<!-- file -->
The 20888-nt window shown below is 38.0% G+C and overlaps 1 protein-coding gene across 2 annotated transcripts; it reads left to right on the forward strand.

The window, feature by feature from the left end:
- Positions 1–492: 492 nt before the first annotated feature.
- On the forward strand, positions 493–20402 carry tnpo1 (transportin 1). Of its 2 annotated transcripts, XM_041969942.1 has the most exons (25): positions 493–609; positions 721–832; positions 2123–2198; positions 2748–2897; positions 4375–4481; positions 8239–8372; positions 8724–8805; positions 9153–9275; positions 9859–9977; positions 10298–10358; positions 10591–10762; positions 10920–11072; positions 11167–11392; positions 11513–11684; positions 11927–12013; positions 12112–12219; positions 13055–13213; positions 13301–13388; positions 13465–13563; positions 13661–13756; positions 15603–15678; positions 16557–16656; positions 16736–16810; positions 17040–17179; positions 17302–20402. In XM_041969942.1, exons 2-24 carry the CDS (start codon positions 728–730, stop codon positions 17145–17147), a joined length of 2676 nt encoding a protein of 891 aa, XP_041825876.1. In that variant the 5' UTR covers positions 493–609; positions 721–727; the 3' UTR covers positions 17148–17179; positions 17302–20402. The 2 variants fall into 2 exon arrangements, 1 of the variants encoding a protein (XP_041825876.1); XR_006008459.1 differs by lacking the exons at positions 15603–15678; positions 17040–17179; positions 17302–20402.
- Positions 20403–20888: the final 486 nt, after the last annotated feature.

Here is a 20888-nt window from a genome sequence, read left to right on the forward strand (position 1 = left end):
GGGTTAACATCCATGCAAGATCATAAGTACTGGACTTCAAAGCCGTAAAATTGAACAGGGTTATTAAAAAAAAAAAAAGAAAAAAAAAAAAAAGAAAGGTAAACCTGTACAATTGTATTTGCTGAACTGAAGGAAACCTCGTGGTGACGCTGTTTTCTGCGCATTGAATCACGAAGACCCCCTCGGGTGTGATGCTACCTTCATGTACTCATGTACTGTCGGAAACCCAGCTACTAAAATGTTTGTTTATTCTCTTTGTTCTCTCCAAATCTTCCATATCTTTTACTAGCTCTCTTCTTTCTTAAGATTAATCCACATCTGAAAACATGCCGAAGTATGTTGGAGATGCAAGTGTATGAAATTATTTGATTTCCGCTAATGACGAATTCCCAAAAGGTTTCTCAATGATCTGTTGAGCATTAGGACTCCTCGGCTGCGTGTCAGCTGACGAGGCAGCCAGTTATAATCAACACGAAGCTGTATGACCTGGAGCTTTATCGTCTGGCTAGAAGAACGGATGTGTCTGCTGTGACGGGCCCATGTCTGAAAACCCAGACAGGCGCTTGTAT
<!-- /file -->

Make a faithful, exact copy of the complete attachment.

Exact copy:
The 20888-nt window shown below is 38.0% G+C and overlaps 1 protein-coding gene across 2 annotated transcripts; it reads left to right on the forward strand.

The window, feature by feature from the left end:
- Positions 1–492: 492 nt before the first annotated feature.
- On the forward strand, positions 493–20402 carry tnpo1 (transportin 1). Of its 2 annotated transcripts, XM_041969942.1 has the most exons (25): positions 493–609; positions 721–832; positions 2123–2198; positions 2748–2897; positions 4375–4481; positions 8239–8372; positions 8724–8805; positions 9153–9275; positions 9859–9977; positions 10298–10358; positions 10591–10762; positions 10920–11072; positions 11167–11392; positions 11513–11684; positions 11927–12013; positions 12112–12219; positions 13055–13213; positions 13301–13388; positions 13465–13563; positions 13661–13756; positions 15603–15678; positions 16557–16656; positions 16736–16810; positions 17040–17179; positions 17302–20402. In XM_041969942.1, exons 2-24 carry the CDS (start codon positions 728–730, stop codon positions 17145–17147), a joined length of 2676 nt encoding a protein of 891 aa, XP_041825876.1. In that variant the 5' UTR covers positions 493–609; positions 721–727; the 3' UTR covers positions 17148–17179; positions 17302–20402. The 2 variants fall into 2 exon arrangements, 1 of the variants encoding a protein (XP_041825876.1); XR_006008459.1 differs by lacking the exons at positions 15603–15678; positions 17040–17179; positions 17302–20402.
- Positions 20403–20888: the final 486 nt, after the last annotated feature.

Here is a 20888-nt window from a genome sequence, read left to right on the forward strand (position 1 = left end):
GGGTTAACATCCATGCAAGATCATAAGTACTGGACTTCAAAGCCGTAAAATTGAACAGGGTTATTAAAAAAAAAAAAAGAAAAAAAAAAAAAAGAAAGGTAAACCTGTACAATTGTATTTGCTGAACTGAAGGAAACCTCGTGGTGACGCTGTTTTCTGCGCATTGAATCACGAAGACCCCCTCGGGTGTGATGCTACCTTCATGTACTCATGTACTGTCGGAAACCCAGCTACTAAAATGTTTGTTTATTCTCTTTGTTCTCTCCAAATCTTCCATATCTTTTACTAGCTCTCTTCTTTCTTAAGATTAATCCACATCTGAAAACATGCCGAAGTATGTTGGAGATGCAAGTGTATGAAATTATTTGATTTCCGCTAATGACGAATTCCCAAAAGGTTTCTCAATGATCTGTTGAGCATTAGGACTCCTCGGCTGCGTGTCAGCTGACGAGGCAGCCAGTTATAATCAACACGAAGCTGTATGACCTGGAGCTTTATCGTCTGGCTAGAAGAACGGATGTGTCTGCTGTGACGGGCCCATGTCTGAAAACCCAGACAGGCGCTTGTAT